11. There is a converging case-law of the two regional Human Rights Courts - and indeed of other human rights international supervisory organs - on this issue. Thus, the European Court of Human Rights has reiteratedly pronounced to that effect64; in the Loizidou versus Turkey case (1995), for example, the European Court expressly discarded undue restrictions which would not only "seriously weaken" its role in the discharge of its functions but "would also diminish the effectiveness of the Convention as a constitutional instrument of European public order (ordre public)"65. The Inter-American Court of Human Rights, on its part, has likewise repeatedly stressed the object and purpose of human rights treaties and the objective character of the obligations ensuing therefrom66, as well as the special character of human rights treaties, as distinguished from multilateral treaties of the traditional type67.
12. Such convergence of views of the two regional Human Rights Courts on the fundamental issue of the proper interpretation of human rights treaties naturally ensues from the overriding identity of the object and purpose of those treaties. General international law itself bears witness of the principle (apparently subsumed under the general rule of interpretation of Article 31 of the two Vienna Conventions on the Law of Treaties) whereby the interpretation is to enable a treaty to have appropriate effects68, - a principle which has been resorted to against eventual calls for an unduly restrictive interpretation. There is a jurisprudence constante pointing towards the restrictive interpretation of provisions which limit or restrict the exercise of recognised human rights69.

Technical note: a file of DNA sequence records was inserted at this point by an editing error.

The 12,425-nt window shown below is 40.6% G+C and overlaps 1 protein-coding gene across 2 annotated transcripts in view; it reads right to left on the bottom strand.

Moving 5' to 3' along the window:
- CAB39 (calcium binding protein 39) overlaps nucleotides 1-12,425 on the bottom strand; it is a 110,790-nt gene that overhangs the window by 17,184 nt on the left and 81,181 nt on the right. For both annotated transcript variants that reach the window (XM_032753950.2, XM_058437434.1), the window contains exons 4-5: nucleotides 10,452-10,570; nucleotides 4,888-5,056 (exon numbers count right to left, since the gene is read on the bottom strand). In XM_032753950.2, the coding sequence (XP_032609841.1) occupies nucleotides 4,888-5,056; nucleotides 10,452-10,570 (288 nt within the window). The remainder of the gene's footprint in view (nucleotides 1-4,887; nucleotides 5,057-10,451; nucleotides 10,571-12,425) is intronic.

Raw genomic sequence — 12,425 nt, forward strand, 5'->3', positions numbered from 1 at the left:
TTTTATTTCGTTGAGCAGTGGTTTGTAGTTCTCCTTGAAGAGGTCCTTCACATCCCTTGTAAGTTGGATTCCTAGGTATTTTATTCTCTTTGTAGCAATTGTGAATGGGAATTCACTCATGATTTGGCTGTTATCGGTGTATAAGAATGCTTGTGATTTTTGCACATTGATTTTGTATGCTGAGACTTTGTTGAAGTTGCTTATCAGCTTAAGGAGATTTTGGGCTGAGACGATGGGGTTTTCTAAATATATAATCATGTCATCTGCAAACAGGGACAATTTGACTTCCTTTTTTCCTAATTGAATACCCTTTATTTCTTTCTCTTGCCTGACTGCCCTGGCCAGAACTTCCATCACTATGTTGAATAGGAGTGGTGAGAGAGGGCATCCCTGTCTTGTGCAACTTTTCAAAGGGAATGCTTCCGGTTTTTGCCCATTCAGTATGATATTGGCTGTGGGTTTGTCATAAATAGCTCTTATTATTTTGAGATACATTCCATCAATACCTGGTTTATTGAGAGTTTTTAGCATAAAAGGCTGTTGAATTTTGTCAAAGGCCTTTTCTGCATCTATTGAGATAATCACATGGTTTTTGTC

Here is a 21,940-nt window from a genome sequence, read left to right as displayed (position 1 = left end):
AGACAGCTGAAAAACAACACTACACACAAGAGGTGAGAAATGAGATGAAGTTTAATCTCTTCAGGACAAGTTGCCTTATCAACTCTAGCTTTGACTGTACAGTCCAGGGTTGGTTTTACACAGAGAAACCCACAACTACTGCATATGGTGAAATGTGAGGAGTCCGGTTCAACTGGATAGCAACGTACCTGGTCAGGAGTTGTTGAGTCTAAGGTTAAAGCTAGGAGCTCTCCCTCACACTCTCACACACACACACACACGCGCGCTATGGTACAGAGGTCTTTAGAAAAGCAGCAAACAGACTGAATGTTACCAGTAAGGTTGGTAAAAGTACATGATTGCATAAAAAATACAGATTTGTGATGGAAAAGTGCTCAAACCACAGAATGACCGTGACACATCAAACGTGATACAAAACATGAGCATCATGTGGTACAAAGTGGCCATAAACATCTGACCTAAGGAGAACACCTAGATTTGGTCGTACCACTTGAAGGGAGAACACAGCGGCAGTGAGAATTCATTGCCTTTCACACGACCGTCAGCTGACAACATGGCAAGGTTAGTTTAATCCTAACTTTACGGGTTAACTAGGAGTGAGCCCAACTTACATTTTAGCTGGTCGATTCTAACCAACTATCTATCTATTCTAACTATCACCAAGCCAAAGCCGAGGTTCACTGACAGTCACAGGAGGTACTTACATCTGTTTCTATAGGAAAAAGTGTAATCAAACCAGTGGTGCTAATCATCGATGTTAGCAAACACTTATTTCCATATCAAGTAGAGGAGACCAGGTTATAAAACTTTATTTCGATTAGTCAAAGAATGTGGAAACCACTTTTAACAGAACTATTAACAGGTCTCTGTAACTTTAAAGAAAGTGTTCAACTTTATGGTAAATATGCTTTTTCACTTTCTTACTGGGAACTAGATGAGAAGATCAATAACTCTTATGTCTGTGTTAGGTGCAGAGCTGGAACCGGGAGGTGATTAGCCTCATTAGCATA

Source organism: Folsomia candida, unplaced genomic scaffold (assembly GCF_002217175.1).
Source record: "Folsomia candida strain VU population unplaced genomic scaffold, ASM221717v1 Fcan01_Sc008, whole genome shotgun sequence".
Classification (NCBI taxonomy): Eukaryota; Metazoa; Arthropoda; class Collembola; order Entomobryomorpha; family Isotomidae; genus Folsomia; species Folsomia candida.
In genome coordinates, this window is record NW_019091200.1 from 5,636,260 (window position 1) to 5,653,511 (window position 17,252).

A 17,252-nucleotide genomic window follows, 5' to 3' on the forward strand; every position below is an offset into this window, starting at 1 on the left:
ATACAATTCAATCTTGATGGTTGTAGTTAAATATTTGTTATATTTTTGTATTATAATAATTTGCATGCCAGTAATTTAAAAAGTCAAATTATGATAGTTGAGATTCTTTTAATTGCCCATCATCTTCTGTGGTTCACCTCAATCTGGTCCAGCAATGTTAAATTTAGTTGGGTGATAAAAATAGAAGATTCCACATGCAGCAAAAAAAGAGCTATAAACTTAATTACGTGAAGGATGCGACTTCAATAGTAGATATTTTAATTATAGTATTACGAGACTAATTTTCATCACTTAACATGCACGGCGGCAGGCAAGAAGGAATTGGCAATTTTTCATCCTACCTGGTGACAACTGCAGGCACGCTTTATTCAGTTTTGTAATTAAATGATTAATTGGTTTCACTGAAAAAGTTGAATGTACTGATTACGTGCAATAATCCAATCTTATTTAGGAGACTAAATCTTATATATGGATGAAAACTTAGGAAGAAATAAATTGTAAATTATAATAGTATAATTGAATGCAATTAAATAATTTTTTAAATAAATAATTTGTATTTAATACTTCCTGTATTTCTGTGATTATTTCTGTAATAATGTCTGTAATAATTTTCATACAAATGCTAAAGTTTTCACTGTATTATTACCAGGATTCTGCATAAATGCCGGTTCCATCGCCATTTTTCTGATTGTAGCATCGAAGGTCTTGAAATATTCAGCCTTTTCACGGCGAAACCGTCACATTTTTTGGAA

13. An aspect which in this respect should not pass unnoticed is that derogation measures and limitations must not be inconsistent with the other obligations under international law incumbent upon the State Party concerned: thus, neither derogation clauses, nor limitation provisions, of a given human rights treaty, are to be interpreted to restrict the exercise of any human rights protected to a greater extent by other human rights treaties to which the State Party concerned is also a Party. Such understanding finds support in the rule of international law whereby the interpretation and application of a treaty cannot restrict a State's obligations ensuing from other treaties on the subject - in the present case, human rights protection - to which the State at issue is also a Party. In the present domain, international law has been made use of in order to improve and strengthen - and never to weaken or undermine - the protection of recognised human rights70.
14. The specificity of the international law of human rights finds expression not only in the interpretation of human rights treaties in general but also in the interpretation of specific provisions of those treaties. Pertinent illustrations can be found in, e.g., provisions which contain references to general international law. Such is the case, for example, of the requirement of prior exhaustion of local remedies as a condition of admissibility of complaints or communications under human rights treaties; the local remedies rule bears witness of the interaction between international law and domestic law in the present domain of protection, which is fundamentally victim-oriented, concerned with the rights of individual human beings rather than of States. Generally recognised principles or rules of international law - which the formulation of the local remedies rule in human rights treaties refers to, - besides following an evolution of their own in the distinct contexts in which they apply, necessarily suffer, when inserted in human rights treaties, a certain degree of adjustment or adaptation71, dictated by the special character of the object and purpose of those treaties and by the widely recognised specificity of the international law of human rights72.